Herbert Jansch was a Scottish folk musician and founding member of the band Pentangle. He was born in Glasgow and came to prominence in London in the 1960s, as an acoustic guitarist, as well as a singer-songwriter. He recorded at least 25 albums and toured extensively from the 1960s to the 21st century.
John Renbourn was an English guitarist and songwriter. He was best known for his collaboration with guitarist Bert Jansch as well as his work with the folk group Pentangle, although he maintained a solo career before, during and after that band's existence (1967–1973).
Albert Lancaster Lloyd, usually known as A. L. Lloyd or Bert Lloyd, was an English folk singer and collector of folk songs, and as such was a key figure in the folk music revival of the 1950s and 1960s. While Lloyd is most widely known for his work with British folk music, he had a keen interest in the music of Spain, Latin America, Southeastern Europe and Australia. He recorded at least six discs of Australian Bush ballads and folk music.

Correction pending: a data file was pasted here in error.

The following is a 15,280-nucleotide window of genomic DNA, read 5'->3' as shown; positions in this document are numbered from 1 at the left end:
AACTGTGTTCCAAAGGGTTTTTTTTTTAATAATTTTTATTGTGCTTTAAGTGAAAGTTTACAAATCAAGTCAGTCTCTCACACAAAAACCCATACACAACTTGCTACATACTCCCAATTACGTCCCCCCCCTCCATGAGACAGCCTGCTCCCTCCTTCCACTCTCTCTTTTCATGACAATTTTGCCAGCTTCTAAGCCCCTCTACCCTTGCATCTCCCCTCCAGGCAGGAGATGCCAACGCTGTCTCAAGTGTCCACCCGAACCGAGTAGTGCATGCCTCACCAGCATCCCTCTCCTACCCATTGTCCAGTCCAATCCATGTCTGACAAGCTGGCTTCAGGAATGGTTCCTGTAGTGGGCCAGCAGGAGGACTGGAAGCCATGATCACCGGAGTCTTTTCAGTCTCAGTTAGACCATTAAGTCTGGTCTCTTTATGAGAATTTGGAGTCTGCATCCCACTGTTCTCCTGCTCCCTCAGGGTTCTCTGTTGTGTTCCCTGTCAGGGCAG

David Michael Gordon "Davey" Graham was a British guitarist and one of the most influential figures in the 1960s British folk revival. He inspired many famous practitioners of the fingerstyle acoustic guitar such as Bert Jansch, Wizz Jones, John Renbourn, Martin Carthy, John Martyn, Paul Simon and Jimmy Page, who based his solo "White Summer" on Graham's "She Moved Through the Fair". Graham is probably best known for his acoustic instrumental, "Anji" and for popularizing DADGAD tuning, later widely adopted by acoustic guitarists.